# Word problem: Dealing with functions

• Sep 18th 2011, 03:01 PM
hollylovespunk
Word problem: Dealing with functions
The circulation of a magazine is currently 100,000, and decreasing. They have hired a consulting firm who have come up with a brilliant plan to turn the magazine's fortunes around, and claim that the circulation (in thousands) after t years will be

C(t) = 100 - 30t - 5t^2 - 0.2t^3
]
[ The model is only valid for t >(or equal) 0, and C(t) >(or equal) 0. ]

a) What is the circulation after 8 years?
b) Use the derivative to estimate the circulation after 9 years.
c) When does the circulation reach 100,000 again?
d) What is the maximum circulation?

Please tell me if I'm on the right track:

a) I put 8 for t and solve.

b) The derivative is - 30 + 10t - .6t^2. Now in this I put 9 for t and solve

c) Have no idea. 100, 000 = C(t)

d) No clue.

Thanks. (Heart)
• Sep 18th 2011, 04:30 PM
pickslides
Re: Word problem: Dealing with functions
Quote:

Originally Posted by hollylovespunk

a) I put 8 for t and solve.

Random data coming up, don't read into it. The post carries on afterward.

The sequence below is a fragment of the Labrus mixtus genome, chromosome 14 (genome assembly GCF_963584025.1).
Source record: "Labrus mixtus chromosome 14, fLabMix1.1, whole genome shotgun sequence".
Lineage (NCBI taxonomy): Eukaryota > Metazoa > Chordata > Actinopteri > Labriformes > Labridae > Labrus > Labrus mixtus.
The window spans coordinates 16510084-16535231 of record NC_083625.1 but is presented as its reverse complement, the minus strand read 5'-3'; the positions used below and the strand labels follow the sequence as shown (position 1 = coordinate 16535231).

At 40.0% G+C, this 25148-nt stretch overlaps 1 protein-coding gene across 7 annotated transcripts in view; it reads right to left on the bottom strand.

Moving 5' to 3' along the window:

Yep.

Quote:

Originally Posted by hollylovespunk

b) The derivative is - 30 + 10t - .6t^2. Now in this I put 9 for t and solve

This will give you the rate of change in the 9th year.

Quote:

Originally Posted by hollylovespunk

c) Have no idea. 100, 000 = C(t)

Yep, solve for t

Quote:

Originally Posted by hollylovespunk

d) No clue.

Solve for the C'(t) = 0
• Sep 19th 2011, 04:06 PM
hollylovespunk
Re: Word problem: Dealing with functions
Thank you pickslides. Everything makes sense except d. How does solving for C'(t) = 0 tell us the maximum circultation? If you could just explain the logic I will solve these so you guys can check my work.
• Sep 19th 2011, 04:38 PM
pickslides
Re: Word problem: Dealing with functions
C'(t) gvies the gradient, when the gradient is zero implies a maximum or minimum.